U Visas are reserved for victims of certain crimes who help law enforcement in their investigations.
“The sheriff of Texas has this investigation about whether these people were criminally abducted to the United States,” Chishti said. “That’s enough predicate for a U Visa.”
Luzardo’s lawyer, Stephanie Marzouk, said she is pursuing that approach for him.
“[The migrants] believed that they were going to one place, and in fact, they were sent to a totally different place for a political stunt,” Marzouk said. “So that's a crime that these people had committed against them. And there are visas for people who are victims of certain crimes in the U.S. and who aid in the prosecution of those crimes.”
As Marzouk and Chishti said, a significant benefit for Luzardo is that it doesn’t matter whether the investigations result in any convictions. Their mere fact is enough for him to receive a U Visa.
Ultimately, the pair agreed, the men, women, and children flown to Martha’s Vineyard have stronger cases than most migrants now in the United States.
Also of note, Chishti said, the Martha’s Vineyard migrants get to file their claims not in Texas where they crossed the border, and where there are large numbers of applicants, but in Massachusetts.
“[It’s] a reasonably immigrant-friendly jurisdiction where there's a lot of lawyer support and a lot of political support,” Chishti said.
Luzardo's Long Journey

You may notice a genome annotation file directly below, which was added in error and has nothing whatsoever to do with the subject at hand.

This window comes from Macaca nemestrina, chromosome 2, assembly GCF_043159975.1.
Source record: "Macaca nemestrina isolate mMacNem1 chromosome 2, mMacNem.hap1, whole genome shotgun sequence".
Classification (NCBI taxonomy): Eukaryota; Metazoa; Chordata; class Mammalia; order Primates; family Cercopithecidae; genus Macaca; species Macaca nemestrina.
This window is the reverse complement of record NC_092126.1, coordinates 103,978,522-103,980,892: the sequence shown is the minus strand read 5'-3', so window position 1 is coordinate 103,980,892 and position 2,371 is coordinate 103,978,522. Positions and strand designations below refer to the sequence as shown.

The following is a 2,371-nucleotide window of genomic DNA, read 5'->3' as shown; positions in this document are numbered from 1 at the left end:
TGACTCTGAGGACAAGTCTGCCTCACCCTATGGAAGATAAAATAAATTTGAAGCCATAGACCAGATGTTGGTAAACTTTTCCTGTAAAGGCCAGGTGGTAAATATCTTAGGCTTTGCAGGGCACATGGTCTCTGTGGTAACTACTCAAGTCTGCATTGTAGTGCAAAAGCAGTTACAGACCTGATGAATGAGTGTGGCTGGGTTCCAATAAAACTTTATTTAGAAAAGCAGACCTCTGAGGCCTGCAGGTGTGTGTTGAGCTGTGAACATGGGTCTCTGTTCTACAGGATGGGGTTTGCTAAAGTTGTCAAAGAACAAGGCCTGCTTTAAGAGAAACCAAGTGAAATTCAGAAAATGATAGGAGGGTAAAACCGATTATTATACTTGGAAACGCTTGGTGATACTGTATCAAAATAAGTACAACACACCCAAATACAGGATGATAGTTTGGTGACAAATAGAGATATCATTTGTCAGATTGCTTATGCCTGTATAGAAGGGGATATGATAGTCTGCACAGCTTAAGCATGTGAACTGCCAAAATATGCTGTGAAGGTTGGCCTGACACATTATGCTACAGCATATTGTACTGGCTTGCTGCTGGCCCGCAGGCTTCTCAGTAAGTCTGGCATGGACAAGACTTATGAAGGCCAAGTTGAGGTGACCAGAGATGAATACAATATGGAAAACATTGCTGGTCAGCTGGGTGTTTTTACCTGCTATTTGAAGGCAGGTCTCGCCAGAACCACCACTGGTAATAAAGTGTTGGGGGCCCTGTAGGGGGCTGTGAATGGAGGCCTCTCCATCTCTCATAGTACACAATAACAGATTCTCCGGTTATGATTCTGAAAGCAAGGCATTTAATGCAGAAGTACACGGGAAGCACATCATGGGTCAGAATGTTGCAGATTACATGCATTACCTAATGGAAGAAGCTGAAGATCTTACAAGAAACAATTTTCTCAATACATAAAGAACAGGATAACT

Luzardo said he left Colombia for the United States on July 16, 2022, embarking on a harrowing journey full of violence and chaos that left him with virtually nothing.
“I carried what I had mostly in my mind. And I was determined to make it out,” he said.
On the first part of the journey, Luzardo said, he passed through the Darién Gap, a dangerous rainforest that straddles Colombia and Panama. He badly injured his knee, but continued on.
Over the next few months, he said, he traveled through eight countries. He was robbed and lied to. He narrowly avoided poisonous spiders, kidnapping, and death, on multiple occasions. He said he watched women get attacked and a man stabbed to death.
Finally he crossed the U.S. border into Texas penniless, with three items: his cell phone, its charger, and the wallet that held his identification card.Shortly after, he found himself at a shelter in San Antonio, where another migrant approached him with high hopes.
“I befriended this guy who said, ‘You know, there's this woman who I heard helps people find a shelter state.’”
Luzardo said the woman, named Perla, offered him pizza and a few nights at a hotel before giving him a paper to sign. (The woman has since been identified as Perla Huerta, a former U.S. Army medic, who has been named in a federal class-action lawsuit filed in Massachusetts on behalf of the migrants that also seeks damages against DeSantis. The case is pending.)
“It was this sort of authorization that we had to sign where we had to basically affirm that we had accepted this arrangement.”
But Luzardo said he didn’t understand what it meant. The next day she told him to be ready to go to the airport.
Immigration advocates say it’s almost impossible to understand why a person would willingly board a plane with so little information, without understanding the desperation that person was feeling. Luzardo said he believed he had to accept help whenever it was offered because that was the only way he’d survived up until that point.
Migrant Flights, Bus Rides Continue
Both DeSantis and Texas Gov. Greg Abbott have offered migrants free rides from border towns to New York, Chicago, Philadelphia, Los Angeles, and several other places far from the nation’s southern border since last year. All the destinations are led by Democratic politicians.